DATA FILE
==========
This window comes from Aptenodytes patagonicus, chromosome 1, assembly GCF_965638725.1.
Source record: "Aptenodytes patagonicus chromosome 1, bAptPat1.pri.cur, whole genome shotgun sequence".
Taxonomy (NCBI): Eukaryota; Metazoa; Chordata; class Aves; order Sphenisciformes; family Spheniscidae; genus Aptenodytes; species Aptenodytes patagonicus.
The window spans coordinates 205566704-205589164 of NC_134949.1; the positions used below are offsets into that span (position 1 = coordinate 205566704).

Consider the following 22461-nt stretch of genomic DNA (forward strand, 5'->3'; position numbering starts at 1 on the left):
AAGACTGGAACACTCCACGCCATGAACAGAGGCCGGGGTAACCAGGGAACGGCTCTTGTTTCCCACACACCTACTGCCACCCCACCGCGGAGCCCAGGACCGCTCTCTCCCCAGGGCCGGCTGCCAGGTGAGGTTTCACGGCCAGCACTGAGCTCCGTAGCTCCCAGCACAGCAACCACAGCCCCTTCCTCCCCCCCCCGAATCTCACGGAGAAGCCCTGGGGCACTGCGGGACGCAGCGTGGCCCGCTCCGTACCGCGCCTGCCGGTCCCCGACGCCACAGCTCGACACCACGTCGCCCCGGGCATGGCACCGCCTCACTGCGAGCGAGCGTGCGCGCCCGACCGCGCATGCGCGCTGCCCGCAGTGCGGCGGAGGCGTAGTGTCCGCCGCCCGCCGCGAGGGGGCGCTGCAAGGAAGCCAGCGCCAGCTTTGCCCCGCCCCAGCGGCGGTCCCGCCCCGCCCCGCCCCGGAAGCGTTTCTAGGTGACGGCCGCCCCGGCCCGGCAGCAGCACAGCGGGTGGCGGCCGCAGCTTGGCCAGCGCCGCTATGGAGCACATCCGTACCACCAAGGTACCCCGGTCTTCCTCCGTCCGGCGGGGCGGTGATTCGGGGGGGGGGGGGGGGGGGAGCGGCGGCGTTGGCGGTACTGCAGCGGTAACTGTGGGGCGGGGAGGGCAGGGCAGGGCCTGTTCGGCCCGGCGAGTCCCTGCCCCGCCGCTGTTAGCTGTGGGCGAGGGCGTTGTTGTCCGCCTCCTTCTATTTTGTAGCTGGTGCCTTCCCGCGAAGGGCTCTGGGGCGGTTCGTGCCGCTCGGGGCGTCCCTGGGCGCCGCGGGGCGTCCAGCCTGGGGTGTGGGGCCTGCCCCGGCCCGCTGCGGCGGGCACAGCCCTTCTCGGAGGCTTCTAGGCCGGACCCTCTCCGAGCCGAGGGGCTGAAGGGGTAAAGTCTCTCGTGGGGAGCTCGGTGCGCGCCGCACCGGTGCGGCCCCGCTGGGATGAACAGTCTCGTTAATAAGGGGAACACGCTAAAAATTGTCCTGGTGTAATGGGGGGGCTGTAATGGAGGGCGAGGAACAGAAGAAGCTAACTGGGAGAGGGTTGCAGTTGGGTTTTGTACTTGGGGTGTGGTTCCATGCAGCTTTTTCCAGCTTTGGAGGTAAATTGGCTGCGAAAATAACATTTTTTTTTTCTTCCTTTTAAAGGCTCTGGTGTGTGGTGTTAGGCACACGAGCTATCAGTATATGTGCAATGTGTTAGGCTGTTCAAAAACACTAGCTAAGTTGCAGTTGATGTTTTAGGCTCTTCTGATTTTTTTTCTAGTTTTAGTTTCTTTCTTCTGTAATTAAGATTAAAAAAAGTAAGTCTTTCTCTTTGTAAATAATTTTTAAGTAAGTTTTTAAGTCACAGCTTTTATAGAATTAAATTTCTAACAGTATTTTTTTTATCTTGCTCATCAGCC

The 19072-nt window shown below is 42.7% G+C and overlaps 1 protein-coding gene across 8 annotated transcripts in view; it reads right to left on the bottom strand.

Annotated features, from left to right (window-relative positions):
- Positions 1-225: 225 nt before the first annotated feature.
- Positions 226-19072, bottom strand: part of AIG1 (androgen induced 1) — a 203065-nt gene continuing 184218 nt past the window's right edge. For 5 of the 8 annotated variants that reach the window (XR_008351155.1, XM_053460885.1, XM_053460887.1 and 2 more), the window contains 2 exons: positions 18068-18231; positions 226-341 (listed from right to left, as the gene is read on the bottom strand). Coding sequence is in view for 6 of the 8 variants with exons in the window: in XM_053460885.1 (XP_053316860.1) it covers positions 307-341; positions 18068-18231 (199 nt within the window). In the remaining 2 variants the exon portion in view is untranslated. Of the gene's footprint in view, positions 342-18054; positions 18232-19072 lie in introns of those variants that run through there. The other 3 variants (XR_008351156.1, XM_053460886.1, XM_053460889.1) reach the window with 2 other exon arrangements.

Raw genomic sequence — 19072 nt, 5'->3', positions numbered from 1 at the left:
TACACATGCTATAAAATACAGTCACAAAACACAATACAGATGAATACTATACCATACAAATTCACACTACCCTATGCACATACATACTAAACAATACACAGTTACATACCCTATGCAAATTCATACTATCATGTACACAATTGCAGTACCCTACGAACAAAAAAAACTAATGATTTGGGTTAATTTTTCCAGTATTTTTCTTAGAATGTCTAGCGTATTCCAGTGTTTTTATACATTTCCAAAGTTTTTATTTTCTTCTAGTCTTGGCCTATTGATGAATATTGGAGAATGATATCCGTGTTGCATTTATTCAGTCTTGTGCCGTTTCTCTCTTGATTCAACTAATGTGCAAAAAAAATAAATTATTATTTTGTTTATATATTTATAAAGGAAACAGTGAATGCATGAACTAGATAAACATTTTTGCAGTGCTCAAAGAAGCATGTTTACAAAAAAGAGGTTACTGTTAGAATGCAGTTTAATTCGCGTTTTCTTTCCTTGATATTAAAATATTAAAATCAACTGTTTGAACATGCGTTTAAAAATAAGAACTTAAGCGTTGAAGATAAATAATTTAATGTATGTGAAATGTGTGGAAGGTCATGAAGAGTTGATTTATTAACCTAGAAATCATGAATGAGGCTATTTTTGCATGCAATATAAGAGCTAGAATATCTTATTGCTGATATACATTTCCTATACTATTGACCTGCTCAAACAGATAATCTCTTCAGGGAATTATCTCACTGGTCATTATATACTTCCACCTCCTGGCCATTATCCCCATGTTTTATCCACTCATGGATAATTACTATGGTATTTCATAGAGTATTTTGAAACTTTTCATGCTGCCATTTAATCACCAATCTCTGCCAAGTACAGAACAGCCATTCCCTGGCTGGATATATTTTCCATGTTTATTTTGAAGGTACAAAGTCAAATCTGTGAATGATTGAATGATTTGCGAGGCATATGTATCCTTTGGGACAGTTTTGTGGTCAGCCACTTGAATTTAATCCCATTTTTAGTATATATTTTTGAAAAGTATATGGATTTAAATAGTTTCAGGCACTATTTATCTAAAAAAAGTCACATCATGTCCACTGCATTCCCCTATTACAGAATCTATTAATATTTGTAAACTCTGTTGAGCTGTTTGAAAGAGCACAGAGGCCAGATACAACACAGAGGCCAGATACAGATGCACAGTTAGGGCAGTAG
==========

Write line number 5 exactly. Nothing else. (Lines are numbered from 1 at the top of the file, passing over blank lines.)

Consider the following 22461-nt stretch of genomic DNA (forward strand, 5'->3'; position numbering starts at 1 on the left):